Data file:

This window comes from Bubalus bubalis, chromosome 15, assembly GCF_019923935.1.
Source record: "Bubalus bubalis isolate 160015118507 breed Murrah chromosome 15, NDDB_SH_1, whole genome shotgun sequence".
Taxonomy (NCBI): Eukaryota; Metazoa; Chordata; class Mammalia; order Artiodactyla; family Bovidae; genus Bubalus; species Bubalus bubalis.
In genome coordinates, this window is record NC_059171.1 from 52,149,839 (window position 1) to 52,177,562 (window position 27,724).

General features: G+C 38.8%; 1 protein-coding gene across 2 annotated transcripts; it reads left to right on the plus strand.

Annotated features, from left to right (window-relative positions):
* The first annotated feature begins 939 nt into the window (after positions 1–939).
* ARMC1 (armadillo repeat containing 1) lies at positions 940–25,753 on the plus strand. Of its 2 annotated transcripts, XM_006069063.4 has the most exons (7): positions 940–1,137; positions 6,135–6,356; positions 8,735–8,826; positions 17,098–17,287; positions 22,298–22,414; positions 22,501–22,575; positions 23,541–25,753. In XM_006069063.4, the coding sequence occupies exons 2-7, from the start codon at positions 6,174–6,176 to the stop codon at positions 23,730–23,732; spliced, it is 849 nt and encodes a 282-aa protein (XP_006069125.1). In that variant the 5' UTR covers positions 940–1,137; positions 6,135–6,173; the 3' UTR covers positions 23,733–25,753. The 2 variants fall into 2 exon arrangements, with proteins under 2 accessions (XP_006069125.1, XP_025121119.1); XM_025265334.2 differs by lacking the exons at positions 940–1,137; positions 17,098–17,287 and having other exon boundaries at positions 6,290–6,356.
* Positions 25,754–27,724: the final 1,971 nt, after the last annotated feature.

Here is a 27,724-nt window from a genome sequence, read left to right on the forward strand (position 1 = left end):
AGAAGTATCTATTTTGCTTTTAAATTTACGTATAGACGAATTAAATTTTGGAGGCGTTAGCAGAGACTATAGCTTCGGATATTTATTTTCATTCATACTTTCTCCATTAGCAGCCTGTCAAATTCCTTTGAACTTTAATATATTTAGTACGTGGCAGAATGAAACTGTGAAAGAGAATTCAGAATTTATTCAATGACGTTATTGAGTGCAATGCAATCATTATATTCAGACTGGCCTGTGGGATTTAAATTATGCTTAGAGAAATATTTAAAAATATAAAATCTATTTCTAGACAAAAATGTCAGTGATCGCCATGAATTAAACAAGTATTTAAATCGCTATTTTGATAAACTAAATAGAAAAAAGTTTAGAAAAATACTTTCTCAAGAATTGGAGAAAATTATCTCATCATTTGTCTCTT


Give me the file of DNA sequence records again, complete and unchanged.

This window comes from Bubalus bubalis, chromosome 15, assembly GCF_019923935.1.
Source record: "Bubalus bubalis isolate 160015118507 breed Murrah chromosome 15, NDDB_SH_1, whole genome shotgun sequence".
Taxonomy (NCBI): Eukaryota; Metazoa; Chordata; class Mammalia; order Artiodactyla; family Bovidae; genus Bubalus; species Bubalus bubalis.
In genome coordinates, this window is record NC_059171.1 from 52,149,839 (window position 1) to 52,177,562 (window position 27,724).

General features: G+C 38.8%; 1 protein-coding gene across 2 annotated transcripts; it reads left to right on the plus strand.

Annotated features, from left to right (window-relative positions):
* The first annotated feature begins 939 nt into the window (after positions 1–939).
* ARMC1 (armadillo repeat containing 1) lies at positions 940–25,753 on the plus strand. Of its 2 annotated transcripts, XM_006069063.4 has the most exons (7): positions 940–1,137; positions 6,135–6,356; positions 8,735–8,826; positions 17,098–17,287; positions 22,298–22,414; positions 22,501–22,575; positions 23,541–25,753. In XM_006069063.4, the coding sequence occupies exons 2-7, from the start codon at positions 6,174–6,176 to the stop codon at positions 23,730–23,732; spliced, it is 849 nt and encodes a 282-aa protein (XP_006069125.1). In that variant the 5' UTR covers positions 940–1,137; positions 6,135–6,173; the 3' UTR covers positions 23,733–25,753. The 2 variants fall into 2 exon arrangements, with proteins under 2 accessions (XP_006069125.1, XP_025121119.1); XM_025265334.2 differs by lacking the exons at positions 940–1,137; positions 17,098–17,287 and having other exon boundaries at positions 6,290–6,356.
* Positions 25,754–27,724: the final 1,971 nt, after the last annotated feature.

Here is a 27,724-nt window from a genome sequence, read left to right on the forward strand (position 1 = left end):
AGAAGTATCTATTTTGCTTTTAAATTTACGTATAGACGAATTAAATTTTGGAGGCGTTAGCAGAGACTATAGCTTCGGATATTTATTTTCATTCATACTTTCTCCATTAGCAGCCTGTCAAATTCCTTTGAACTTTAATATATTTAGTACGTGGCAGAATGAAACTGTGAAAGAGAATTCAGAATTTATTCAATGACGTTATTGAGTGCAATGCAATCATTATATTCAGACTGGCCTGTGGGATTTAAATTATGCTTAGAGAAATATTTAAAAATATAAAATCTATTTCTAGACAAAAATGTCAGTGATCGCCATGAATTAAACAAGTATTTAAATCGCTATTTTGATAAACTAAATAGAAAAAAGTTTAGAAAAATACTTTCTCAAGAATTGGAGAAAATTATCTCATCATTTGTCTCTT